Electronic forms of communication simplify many of the tasks we face in academia. It's easy to confirm the details of meetings; it's easy to get quick feedback on a possible policy change; it's useful for corresponding with colleagues at other institutions. But probably most importantly, it makes reaching students easier and increases students' access to professors. Does a student have a quick question? An email is probably the fastest way to get that question answered. Does a professor want to remind students of a particular aspect of an assignment they may otherwise forget? A brief reminder email can help students to complete the assignment.
I've been thinking about email for a couple of months now. I spend most of my working day in front of my computer, and I usually keep my university email open in a tab. It's open right now. Here's what it looks like:
Nice, right? I like to keep my inbox empty or as near as possible. I file emails as I answer them. Life feels more efficient and less messy to me, and that's important to me. It isn't to everyone, and that's fine, but this is what I like my writing space to look like, and my email space. I thrive in a tidy environment.
But this is why I've been thinking about email this semester. For the most part, students at my institution don't check it.
There have been recent articles about using other forms of electronic communication to reach students, such as Facebook or texting. I will do neither because I prefer to protect certain boundaries between work and personal. Additionally, it is possible that professors are becoming too dependent on email to reach students on a regular basis. I try very hard not to email students too regularly. As a faculty member and as a recipient of several listservs, I understand quite well that our lives are saturated with emails. It becomes easier to ignore email than to sift through all of the reply-all threads and the auto generated emails from university offices and the announcement emails. My working life is a veritable ocean of emails, and I have no doubt that students receive far more emails than they want as well.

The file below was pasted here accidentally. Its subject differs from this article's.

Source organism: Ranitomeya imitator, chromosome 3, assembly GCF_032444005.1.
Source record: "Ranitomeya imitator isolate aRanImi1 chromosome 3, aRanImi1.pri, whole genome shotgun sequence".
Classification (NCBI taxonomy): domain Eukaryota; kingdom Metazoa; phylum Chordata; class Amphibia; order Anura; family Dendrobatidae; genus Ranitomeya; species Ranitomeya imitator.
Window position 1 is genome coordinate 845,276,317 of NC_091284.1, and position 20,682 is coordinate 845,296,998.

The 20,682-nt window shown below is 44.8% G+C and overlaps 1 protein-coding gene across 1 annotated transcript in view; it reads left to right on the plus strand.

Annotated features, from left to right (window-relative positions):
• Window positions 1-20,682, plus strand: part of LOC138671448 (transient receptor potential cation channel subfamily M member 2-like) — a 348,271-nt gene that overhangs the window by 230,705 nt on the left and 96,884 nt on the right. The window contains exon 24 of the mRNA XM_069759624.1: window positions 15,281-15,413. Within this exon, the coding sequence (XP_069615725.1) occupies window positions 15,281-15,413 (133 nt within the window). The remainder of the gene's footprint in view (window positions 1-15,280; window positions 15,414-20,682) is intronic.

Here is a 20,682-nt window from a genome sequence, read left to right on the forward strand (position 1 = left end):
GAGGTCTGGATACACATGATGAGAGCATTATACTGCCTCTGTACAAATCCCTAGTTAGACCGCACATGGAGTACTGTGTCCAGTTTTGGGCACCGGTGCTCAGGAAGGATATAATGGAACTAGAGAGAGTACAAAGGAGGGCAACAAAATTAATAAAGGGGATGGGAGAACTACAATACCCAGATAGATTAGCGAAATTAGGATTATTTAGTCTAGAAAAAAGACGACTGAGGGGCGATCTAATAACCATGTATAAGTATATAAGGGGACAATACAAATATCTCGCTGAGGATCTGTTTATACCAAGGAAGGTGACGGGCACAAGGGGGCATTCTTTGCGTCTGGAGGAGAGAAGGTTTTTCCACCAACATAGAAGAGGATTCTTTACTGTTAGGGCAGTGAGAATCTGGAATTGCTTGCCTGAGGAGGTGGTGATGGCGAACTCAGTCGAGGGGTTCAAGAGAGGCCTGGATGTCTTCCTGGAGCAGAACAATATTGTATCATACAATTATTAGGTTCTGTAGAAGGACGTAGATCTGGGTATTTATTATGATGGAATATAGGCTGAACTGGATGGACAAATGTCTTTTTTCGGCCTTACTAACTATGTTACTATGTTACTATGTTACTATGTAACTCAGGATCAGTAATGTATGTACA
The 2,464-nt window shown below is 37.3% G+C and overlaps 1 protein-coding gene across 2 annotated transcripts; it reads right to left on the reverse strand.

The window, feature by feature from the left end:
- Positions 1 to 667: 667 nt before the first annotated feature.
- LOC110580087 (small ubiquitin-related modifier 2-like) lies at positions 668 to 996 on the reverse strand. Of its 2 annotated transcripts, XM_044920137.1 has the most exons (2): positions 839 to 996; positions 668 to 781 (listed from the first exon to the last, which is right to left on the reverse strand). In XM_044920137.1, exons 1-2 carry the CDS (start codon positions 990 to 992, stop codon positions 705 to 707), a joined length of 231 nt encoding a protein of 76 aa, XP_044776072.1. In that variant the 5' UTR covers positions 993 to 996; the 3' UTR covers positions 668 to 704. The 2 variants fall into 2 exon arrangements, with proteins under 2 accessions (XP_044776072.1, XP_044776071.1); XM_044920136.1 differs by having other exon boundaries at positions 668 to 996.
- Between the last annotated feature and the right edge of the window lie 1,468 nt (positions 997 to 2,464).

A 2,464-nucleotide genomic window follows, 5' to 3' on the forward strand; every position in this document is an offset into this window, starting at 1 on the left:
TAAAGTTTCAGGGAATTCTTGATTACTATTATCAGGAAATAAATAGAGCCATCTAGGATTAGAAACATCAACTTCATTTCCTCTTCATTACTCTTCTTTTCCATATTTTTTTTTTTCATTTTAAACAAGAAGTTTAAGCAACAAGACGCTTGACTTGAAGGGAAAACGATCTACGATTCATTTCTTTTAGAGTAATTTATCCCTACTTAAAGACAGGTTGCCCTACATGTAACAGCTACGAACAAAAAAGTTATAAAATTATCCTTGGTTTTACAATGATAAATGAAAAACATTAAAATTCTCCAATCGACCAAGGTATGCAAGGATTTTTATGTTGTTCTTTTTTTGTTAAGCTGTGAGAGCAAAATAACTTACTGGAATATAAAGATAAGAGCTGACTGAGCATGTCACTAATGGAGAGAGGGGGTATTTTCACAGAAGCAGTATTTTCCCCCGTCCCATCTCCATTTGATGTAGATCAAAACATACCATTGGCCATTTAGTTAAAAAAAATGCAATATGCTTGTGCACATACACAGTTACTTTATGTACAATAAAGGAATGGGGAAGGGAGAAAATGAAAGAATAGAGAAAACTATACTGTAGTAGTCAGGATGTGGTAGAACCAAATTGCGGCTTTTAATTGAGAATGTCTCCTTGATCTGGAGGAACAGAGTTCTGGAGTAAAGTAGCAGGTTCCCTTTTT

As a professor, I try to email my students only as a result of the following situations:
1. In response to a question: If a student emails me, it's my responsibility to respond. I don't hold myself accountable to respond instantaneously--see my above comment about boundaries between work life and personal life--but responding to students is important. They need to know that I hear them when they ask a question or let me know that they are missing class.
2. A gentle reminder: If a class has shown a habit of forgetting to submit assignments on time or failing to be as prepared as they can be by completing readings, I'll send a little nudge to remind them to get the job done.
3. "Are you out there?": If students start missing class and fails to submit assignments, I email them. Since I can't speak to them if they aren't showing up, I reach it via email in hopes of preventing them from failing the course. I'm not their counselor, and I don't ever want to be, but I can reach out in the interests of their performance in my course.
4. "Oops": I mess things up sometimes. I'm human. Sometimes I put the wrong page numbers for a reading on the syllabus or--as I did yesterday--I manage to completely and totally screw up our learning management system's page. So I send out a slightly embarrassing email to correct my mistake.
Now here's why I've been frustrated this semester. I've been following these rules for ten years, and they tend to do me right. This semester, not so much. Students don't check their email, so they don't see my gentle nudges, my slight corrections, or sometimes even my answer to the questions they sent me. And there is nothing I can do about it.
If you haven't picked up on this, dear blog reader, I like having control over my work environment. So acknowledging my powerlessness in this circumstance is endlessly irritating.
What can I do to make a change to my approach to communicating with my students? When I posed this problem to an administrator recently, he answered thoughtfully and carefully that I should ask for students' non-university email addresses. That is, as he freely acknowledged, not a very helpful answer.
For the moment, I am pondering this, not as a solution, but as a means of comforting myself: Just let go. Contact students and hope I can help them. If they do not respond, then I have done what I can.
Sometimes, and this is hard for teachers to admit, trying has to be enough.